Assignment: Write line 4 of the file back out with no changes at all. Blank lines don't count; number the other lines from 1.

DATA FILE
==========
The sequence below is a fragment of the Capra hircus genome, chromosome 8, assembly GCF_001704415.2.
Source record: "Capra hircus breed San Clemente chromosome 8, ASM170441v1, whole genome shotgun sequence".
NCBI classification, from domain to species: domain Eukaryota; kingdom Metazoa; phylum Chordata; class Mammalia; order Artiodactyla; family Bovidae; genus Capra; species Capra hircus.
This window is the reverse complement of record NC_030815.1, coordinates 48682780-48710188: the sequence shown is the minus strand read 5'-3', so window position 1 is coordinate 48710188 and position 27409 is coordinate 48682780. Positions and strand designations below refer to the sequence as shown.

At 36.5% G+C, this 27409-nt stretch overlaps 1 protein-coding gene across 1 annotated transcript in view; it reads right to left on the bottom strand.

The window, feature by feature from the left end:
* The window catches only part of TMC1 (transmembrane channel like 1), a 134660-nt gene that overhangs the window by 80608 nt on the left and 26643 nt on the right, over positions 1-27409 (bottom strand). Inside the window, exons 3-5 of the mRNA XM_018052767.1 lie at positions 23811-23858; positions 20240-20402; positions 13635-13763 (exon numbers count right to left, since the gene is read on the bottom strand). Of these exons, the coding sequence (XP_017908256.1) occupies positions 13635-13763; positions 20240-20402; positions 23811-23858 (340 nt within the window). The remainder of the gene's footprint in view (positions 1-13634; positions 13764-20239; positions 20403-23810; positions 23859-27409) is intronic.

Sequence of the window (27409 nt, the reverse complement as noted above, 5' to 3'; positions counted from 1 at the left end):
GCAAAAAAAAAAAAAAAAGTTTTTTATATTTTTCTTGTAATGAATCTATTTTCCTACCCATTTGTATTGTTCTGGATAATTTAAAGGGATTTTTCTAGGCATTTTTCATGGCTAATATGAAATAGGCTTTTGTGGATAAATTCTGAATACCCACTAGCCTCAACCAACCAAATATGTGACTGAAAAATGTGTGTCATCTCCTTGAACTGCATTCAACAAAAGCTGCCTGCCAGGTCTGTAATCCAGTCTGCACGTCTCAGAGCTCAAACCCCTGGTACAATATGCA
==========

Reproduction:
This window is the reverse complement of record NC_030815.1, coordinates 48682780-48710188: the sequence shown is the minus strand read 5'-3', so window position 1 is coordinate 48710188 and position 27409 is coordinate 48682780. Positions and strand designations below refer to the sequence as shown.